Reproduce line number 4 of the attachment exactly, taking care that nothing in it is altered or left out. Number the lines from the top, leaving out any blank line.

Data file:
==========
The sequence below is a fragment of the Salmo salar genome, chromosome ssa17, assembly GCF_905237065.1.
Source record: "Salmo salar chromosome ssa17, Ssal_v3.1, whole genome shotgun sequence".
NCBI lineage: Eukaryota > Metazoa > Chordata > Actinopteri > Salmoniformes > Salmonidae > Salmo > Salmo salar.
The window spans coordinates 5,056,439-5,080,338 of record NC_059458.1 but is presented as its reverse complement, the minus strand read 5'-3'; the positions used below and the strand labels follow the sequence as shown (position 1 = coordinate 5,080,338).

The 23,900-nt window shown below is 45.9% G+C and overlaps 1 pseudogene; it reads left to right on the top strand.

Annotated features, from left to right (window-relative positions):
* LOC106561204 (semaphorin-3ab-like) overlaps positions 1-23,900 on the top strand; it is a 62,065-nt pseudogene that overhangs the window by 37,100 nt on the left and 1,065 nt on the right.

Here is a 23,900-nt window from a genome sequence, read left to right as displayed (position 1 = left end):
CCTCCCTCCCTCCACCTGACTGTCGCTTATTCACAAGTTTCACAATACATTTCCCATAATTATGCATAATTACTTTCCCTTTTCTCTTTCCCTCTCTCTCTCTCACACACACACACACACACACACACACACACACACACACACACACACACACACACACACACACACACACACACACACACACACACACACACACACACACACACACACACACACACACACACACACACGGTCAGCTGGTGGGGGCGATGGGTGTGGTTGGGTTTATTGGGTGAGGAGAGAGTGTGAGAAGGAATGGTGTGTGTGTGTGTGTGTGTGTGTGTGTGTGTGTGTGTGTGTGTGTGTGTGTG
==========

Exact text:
The window spans coordinates 5,056,439-5,080,338 of record NC_059458.1 but is presented as its reverse complement, the minus strand read 5'-3'; the positions used below and the strand labels follow the sequence as shown (position 1 = coordinate 5,080,338).